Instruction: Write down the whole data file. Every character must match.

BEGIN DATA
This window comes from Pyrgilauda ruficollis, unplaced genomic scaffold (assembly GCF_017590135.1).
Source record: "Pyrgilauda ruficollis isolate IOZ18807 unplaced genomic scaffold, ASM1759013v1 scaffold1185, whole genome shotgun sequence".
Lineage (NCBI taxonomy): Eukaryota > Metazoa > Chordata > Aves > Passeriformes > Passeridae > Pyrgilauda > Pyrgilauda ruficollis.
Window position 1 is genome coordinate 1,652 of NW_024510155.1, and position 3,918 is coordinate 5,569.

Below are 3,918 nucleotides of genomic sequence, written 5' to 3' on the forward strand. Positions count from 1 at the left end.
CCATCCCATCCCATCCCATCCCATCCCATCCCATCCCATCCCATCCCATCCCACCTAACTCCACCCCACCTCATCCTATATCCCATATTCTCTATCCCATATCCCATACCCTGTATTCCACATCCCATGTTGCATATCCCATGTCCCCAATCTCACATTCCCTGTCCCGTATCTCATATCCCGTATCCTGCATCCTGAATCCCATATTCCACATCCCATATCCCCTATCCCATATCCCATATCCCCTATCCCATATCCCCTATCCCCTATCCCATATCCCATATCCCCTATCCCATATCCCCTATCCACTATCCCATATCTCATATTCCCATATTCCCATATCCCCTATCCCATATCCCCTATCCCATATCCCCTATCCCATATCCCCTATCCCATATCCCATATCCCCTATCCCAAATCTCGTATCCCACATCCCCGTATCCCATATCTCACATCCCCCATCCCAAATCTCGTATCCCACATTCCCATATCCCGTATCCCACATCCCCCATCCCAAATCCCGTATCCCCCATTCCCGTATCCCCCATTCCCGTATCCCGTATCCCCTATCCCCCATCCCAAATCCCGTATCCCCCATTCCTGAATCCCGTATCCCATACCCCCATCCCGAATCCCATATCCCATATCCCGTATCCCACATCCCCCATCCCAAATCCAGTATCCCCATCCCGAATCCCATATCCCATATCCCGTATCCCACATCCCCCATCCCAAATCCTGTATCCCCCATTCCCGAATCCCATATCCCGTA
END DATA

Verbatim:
This window comes from Pyrgilauda ruficollis, unplaced genomic scaffold (assembly GCF_017590135.1).
Source record: "Pyrgilauda ruficollis isolate IOZ18807 unplaced genomic scaffold, ASM1759013v1 scaffold1185, whole genome shotgun sequence".
Lineage (NCBI taxonomy): Eukaryota > Metazoa > Chordata > Aves > Passeriformes > Passeridae > Pyrgilauda > Pyrgilauda ruficollis.
Window position 1 is genome coordinate 1,652 of NW_024510155.1, and position 3,918 is coordinate 5,569.

Below are 3,918 nucleotides of genomic sequence, written 5' to 3' on the forward strand. Positions count from 1 at the left end.
CCATCCCATCCCATCCCATCCCATCCCATCCCATCCCATCCCATCCCATCCCACCTAACTCCACCCCACCTCATCCTATATCCCATATTCTCTATCCCATATCCCATACCCTGTATTCCACATCCCATGTTGCATATCCCATGTCCCCAATCTCACATTCCCTGTCCCGTATCTCATATCCCGTATCCTGCATCCTGAATCCCATATTCCACATCCCATATCCCCTATCCCATATCCCATATCCCCTATCCCATATCCCCTATCCCCTATCCCATATCCCATATCCCCTATCCCATATCCCCTATCCACTATCCCATATCTCATATTCCCATATTCCCATATCCCCTATCCCATATCCCCTATCCCATATCCCCTATCCCATATCCCCTATCCCATATCCCATATCCCCTATCCCAAATCTCGTATCCCACATCCCCGTATCCCATATCTCACATCCCCCATCCCAAATCTCGTATCCCACATTCCCATATCCCGTATCCCACATCCCCCATCCCAAATCCCGTATCCCCCATTCCCGTATCCCCCATTCCCGTATCCCGTATCCCCTATCCCCCATCCCAAATCCCGTATCCCCCATTCCTGAATCCCGTATCCCATACCCCCATCCCGAATCCCATATCCCATATCCCGTATCCCACATCCCCCATCCCAAATCCAGTATCCCCATCCCGAATCCCATATCCCATATCCCGTATCCCACATCCCCCATCCCAAATCCTGTATCCCCCATTCCCGAATCCCATATCCCGTA